Volume 59 Number 4 Abstracts

Prague-Vienna, Prague-Berlin: The Hidden Geography of Czech Modernism

Katherine David-Fox

New spatial perspectives about the Czech lands and their relationship to Europe proved to be a formative influence on the Czech writers of the 1890s generation. While older Czech nationalists of the late nineteenth century emphasized cultural territoriality in Bohemia, stressing the role of Prague as the "central place" of a Czech Bohemia, the modernists of the fin de sicle located Prague on the periphery of a "network" of European cities. Despite their ambivalence about the German-speaking world, the young writers established connections with two central European centers of modernism, Vienna and Berlin, ties that are analyzed as divergent trends in modernism. The Prague journal Rozhledy (Outlooks) and the Czech poet, Josef Svatopluk Machar, developed links with the Vienna writer Hermann Bahr and his journal Die Zeit; the relationship proved to be an inspiration for the Manifesto of Czech Moderna in 1895. At the same time, the decadent journal Moderní revue found a cultural mediator in the Polish writer, Stanis^aw Przybyszewski, one of the major figures of Berlin modernism.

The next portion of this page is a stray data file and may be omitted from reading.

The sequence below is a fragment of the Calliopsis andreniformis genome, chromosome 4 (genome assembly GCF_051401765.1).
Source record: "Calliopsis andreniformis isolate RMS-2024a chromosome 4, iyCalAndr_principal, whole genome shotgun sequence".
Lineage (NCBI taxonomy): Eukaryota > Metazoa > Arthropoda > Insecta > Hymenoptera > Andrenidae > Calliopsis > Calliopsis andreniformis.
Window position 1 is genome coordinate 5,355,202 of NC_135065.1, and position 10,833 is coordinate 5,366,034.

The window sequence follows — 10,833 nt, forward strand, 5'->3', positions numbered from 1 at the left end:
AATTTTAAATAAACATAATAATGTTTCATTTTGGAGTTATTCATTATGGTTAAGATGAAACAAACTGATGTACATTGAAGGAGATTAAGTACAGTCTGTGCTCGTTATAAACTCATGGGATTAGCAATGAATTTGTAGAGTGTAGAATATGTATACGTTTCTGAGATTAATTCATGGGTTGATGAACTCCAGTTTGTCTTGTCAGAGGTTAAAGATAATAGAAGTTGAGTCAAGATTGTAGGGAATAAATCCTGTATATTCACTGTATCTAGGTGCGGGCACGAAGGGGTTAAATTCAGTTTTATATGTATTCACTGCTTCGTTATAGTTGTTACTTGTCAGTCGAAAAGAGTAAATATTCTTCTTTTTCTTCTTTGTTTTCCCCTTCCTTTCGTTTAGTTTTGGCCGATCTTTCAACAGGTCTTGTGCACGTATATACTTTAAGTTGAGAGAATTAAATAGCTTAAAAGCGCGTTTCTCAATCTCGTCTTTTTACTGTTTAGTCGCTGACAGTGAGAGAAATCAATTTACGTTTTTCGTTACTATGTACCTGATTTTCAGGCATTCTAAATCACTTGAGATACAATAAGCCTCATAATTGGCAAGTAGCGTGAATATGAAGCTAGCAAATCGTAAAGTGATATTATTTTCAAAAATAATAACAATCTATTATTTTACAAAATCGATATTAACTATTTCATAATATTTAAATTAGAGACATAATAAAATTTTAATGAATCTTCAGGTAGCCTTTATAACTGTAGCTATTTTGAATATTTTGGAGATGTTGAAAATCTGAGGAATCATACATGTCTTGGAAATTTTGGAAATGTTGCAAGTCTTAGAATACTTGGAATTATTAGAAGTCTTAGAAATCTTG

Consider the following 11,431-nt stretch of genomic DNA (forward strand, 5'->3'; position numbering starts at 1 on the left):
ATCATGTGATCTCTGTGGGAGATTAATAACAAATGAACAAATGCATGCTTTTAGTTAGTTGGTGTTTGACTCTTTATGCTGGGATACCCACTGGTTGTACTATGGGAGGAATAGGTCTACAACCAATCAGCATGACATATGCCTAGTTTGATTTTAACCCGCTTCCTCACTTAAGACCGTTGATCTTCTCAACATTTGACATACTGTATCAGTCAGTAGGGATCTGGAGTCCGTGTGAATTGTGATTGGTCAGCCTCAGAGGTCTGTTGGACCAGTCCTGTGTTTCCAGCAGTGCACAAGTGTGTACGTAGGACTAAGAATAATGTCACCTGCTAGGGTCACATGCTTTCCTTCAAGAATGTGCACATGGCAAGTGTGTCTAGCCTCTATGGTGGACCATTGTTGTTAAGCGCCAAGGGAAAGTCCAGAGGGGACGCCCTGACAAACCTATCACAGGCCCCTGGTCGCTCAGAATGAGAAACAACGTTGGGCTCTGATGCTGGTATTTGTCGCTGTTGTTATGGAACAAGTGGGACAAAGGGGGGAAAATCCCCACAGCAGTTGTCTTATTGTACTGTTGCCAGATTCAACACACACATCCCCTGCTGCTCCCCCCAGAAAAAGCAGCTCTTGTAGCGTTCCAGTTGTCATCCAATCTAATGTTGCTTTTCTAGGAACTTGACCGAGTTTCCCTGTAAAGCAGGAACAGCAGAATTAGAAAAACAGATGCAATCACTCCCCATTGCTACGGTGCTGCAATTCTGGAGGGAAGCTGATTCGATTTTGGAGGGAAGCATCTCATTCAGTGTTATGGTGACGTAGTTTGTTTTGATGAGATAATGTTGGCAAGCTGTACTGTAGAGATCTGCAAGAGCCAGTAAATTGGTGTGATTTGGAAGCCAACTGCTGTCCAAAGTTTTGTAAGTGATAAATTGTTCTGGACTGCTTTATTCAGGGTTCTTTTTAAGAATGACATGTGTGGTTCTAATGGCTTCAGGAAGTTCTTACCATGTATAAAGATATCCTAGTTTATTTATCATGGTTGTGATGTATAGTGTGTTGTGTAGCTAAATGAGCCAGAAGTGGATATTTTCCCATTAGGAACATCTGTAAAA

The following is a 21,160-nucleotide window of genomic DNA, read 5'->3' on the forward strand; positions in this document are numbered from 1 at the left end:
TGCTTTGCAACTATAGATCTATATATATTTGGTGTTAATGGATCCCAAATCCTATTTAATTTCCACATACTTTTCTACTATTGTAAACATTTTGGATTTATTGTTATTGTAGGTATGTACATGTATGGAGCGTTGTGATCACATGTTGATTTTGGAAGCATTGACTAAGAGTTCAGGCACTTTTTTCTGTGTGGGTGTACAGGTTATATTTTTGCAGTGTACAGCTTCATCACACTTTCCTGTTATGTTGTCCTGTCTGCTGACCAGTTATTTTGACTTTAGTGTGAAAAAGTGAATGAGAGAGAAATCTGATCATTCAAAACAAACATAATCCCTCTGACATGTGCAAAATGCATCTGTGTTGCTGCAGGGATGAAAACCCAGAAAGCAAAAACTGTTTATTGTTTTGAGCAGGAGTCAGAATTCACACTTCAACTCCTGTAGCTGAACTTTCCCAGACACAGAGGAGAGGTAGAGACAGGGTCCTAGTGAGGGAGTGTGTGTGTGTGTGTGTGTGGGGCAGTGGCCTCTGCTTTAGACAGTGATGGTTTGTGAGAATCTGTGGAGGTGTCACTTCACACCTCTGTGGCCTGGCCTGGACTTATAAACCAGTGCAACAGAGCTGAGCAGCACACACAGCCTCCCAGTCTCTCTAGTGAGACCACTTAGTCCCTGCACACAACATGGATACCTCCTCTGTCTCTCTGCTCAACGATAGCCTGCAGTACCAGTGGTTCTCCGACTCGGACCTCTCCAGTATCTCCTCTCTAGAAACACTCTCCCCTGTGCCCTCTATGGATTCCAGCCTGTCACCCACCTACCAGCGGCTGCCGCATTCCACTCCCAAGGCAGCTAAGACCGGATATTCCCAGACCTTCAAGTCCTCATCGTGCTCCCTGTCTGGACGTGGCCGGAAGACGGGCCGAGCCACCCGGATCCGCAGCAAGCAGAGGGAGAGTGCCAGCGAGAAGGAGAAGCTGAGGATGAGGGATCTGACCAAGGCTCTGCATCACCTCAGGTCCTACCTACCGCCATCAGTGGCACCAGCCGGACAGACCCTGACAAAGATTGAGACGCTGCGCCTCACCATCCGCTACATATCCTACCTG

Dancing with Death and Salvaging Jewish Culture in Austeria and The Dybbuk

Gabriella Safran

Although Austeria, a 1982 Polish film directed by Jerzy Kawalerowicz and based on a novella by Julian Stryjkowski, was meant to commemorate the Polish-Jewish culture destroyed in the Holocaust, viewers found some of its Jewish characters grotesque. In one central scene, a group of Hasidim dance and chant, ignoring a corpse that lies in the next room and running the risk of attracting the attention of hostile troops nearby; in another, the Hasidim immerse themselves in a river, where they are shot and drown. The authors explained that their depictions of Jewish culture were influenced by The Dybbuk, a play written in Russian and Yiddish by S. An-sky in the 1910s, then staged in 1922 in Hebrew by Evgenii Vakhtangov at the Habima theater, and made into a Yiddish film by Micha^ WaszyNski in Warsaw in 1937. In assessing the debt of Austeria to An-sky and his interpreters, this article considers the aesthetics of modernist eastern European theater and the ideology of salvage ethnography.